Case Study The many possibilities of automatising the handling of electrodes

Author Rosemarie Stahl

Walther Wolf is one of those mould makers that is constantly optimising manufacturing processes. When they wanted to further perfect their automation in machining electrodes, they turned to Zimmer & Kreim to build an automated 23-metre-long machining centre: A Chameleon.

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The plate changer is only one part of the system. In the background, a part of the storage capacity can be seen.
The plate changer is only one part of the system. In the background, a part of the storage capacity can be seen.

When Jochen Dorlöchter, executive manager of Walther Wolf, talks about the company’s achievements of the last years, one can’t help but recognise the pride in his voice. In the recent years, many things have changed in the production halls in Wendelstein near Nuremberg, Germany. For the installation of an automated machining centre, Dorlöchter even had to pull down a wall. Less visible but still evident are the effects of consequently working towards an automated production. A number of changes has led to significant time savings and an increase in turnover.


Dorloechter's great-grandfather founded Walther Wolf in 1907. At that time, it still was an engraving plant. Later, they started to work in mould making and today specialise in plastic injection mouldiing. The current staff of 55 employees work mainly on moulds for technical components. Among Walther Wolf’s customers are big players such as Siemens, INA, ZF Friedrichshafen and Bosch.

Jochen Dorlöchter is someone who always seems to think about how to optimise processes and the quality of his products. This is one of the reasons why Walther Wolf has its own department for measuring. Five workers are engaged in the specially established measuring room, working with tactical and optical methods to ensure that Walther Wolf’s customers only receive high-quality products. Dorlöchter is proud to be able to verify the accuracy of his products himself.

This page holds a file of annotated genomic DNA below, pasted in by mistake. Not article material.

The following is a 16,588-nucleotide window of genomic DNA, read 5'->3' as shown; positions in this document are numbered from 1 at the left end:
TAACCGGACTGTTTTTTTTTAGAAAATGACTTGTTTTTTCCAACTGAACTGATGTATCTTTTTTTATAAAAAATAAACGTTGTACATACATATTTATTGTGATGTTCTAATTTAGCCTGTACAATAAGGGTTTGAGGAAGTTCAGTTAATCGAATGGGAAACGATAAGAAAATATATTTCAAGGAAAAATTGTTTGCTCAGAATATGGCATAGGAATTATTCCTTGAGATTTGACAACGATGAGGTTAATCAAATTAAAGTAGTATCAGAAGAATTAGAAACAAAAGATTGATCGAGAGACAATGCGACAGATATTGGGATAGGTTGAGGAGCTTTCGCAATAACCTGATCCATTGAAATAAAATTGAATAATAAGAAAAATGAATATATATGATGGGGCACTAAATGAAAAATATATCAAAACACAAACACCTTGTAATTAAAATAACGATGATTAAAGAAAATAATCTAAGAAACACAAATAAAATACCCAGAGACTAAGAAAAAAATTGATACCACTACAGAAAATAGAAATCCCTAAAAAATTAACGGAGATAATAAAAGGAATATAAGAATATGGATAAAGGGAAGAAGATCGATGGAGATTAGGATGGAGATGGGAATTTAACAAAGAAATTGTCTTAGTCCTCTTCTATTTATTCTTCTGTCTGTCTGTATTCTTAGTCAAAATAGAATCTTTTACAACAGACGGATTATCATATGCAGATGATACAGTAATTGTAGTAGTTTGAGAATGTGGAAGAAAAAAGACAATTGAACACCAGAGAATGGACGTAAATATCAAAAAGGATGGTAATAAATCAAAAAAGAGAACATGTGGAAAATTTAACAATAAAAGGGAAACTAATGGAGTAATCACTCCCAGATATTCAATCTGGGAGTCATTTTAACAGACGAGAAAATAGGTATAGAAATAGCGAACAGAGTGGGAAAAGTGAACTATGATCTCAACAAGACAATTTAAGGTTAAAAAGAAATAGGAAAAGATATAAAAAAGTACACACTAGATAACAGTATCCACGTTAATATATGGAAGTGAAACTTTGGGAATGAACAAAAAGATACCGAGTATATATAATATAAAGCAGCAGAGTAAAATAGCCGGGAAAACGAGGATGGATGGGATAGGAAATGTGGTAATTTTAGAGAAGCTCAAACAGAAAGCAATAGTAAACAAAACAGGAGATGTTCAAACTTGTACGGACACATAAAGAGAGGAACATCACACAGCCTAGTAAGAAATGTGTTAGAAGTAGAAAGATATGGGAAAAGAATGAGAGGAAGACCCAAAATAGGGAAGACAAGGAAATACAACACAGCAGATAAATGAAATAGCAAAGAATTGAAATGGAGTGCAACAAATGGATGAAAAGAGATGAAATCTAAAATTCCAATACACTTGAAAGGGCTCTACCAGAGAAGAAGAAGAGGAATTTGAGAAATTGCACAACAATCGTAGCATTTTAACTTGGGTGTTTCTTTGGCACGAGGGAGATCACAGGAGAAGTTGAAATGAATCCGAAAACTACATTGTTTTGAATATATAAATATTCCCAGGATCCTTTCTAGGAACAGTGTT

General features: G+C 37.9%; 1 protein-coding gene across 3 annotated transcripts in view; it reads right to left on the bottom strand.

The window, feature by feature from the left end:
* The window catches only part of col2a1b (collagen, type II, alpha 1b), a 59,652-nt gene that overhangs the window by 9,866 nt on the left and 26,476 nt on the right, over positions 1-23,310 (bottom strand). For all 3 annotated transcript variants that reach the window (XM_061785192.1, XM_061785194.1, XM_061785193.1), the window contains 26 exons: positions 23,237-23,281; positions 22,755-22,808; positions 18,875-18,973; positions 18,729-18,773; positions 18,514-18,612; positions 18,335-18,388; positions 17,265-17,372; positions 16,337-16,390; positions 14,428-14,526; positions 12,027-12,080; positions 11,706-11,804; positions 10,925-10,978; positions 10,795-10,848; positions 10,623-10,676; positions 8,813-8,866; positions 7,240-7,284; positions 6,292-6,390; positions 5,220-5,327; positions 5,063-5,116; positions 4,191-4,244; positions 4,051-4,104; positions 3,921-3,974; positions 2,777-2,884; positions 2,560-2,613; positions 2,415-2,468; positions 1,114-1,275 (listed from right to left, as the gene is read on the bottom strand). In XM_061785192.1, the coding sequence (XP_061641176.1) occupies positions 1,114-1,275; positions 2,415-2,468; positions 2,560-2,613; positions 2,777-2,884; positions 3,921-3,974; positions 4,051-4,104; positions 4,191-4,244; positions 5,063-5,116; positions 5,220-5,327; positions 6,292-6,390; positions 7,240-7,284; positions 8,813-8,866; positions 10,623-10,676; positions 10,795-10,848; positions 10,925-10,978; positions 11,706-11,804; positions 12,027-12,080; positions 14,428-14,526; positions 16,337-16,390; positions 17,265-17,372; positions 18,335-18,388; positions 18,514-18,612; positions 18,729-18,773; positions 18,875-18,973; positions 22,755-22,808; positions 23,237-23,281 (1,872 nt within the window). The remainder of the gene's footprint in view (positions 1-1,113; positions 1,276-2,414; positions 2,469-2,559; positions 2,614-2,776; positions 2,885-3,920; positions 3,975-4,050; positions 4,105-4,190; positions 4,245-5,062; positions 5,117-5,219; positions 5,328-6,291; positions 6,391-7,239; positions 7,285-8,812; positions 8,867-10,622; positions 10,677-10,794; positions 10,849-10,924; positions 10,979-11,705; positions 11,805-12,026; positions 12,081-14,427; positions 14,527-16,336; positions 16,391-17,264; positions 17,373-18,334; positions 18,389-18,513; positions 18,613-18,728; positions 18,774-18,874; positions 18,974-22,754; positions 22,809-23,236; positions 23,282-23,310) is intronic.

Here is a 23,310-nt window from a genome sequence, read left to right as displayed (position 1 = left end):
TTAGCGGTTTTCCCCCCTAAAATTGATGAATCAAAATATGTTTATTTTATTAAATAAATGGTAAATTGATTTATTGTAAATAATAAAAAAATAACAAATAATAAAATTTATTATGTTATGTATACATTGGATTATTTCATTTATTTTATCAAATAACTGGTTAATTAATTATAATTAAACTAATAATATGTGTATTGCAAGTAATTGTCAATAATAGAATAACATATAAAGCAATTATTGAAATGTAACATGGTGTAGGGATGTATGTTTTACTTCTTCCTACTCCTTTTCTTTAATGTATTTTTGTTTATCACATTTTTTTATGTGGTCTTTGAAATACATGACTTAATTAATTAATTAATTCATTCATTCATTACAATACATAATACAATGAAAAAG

One of his largest projects started in 2008. In co-operation with EDM specialist Zimmer & Kreim, he converted his section for the processing of graphite electrodes to a complex and fully automated machining centre. This centre is able to erode, measure, mill, engrave with a laser and clean the electrodes simultaneously, therefore combining a huge number of processes into one single unit. Since its implementation, the cell enabled Walther Wolf to drastically reduce idle times: With the help of a software that manages different jobs, the automated processes are carried out simultaneously and 24 hours a day.

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About Zimmer & Kreim’s Chameleon

Founded in 1985, Zimmer & Kreim looks back on more than 30 years of experience in working on EDM. Its first cavity-sinking EDM machine was delivered to Lego. Today, the company offers solutions covering cavity-sinking, handling and software-controlled process optimisation in tool and mould making.

With Chameleon, the company was able to offer an innovative linear handling system for tool manufacture and mould making. The system is able to automate the entire production process. The modular design enables manufacturers to operate it flexibly and to expand it whenever necessary. From cleaning to machining and measuring, the system can integrate all processes that are needed for an automated and time-efficient process chain.

According to Dorlöchter, the decision for working with Zimmer & Kreim was an easy one. “Their software is very user-friendly,” he explains, “and it runs very reliably.” Another advantage of Zimmer & Kreim’s software is its flexibility. Users do not depend on particular machines but are free to decide whose products they use in their production. Because of its interface function, Dorlöchter is also able to implement further advanced features in the software.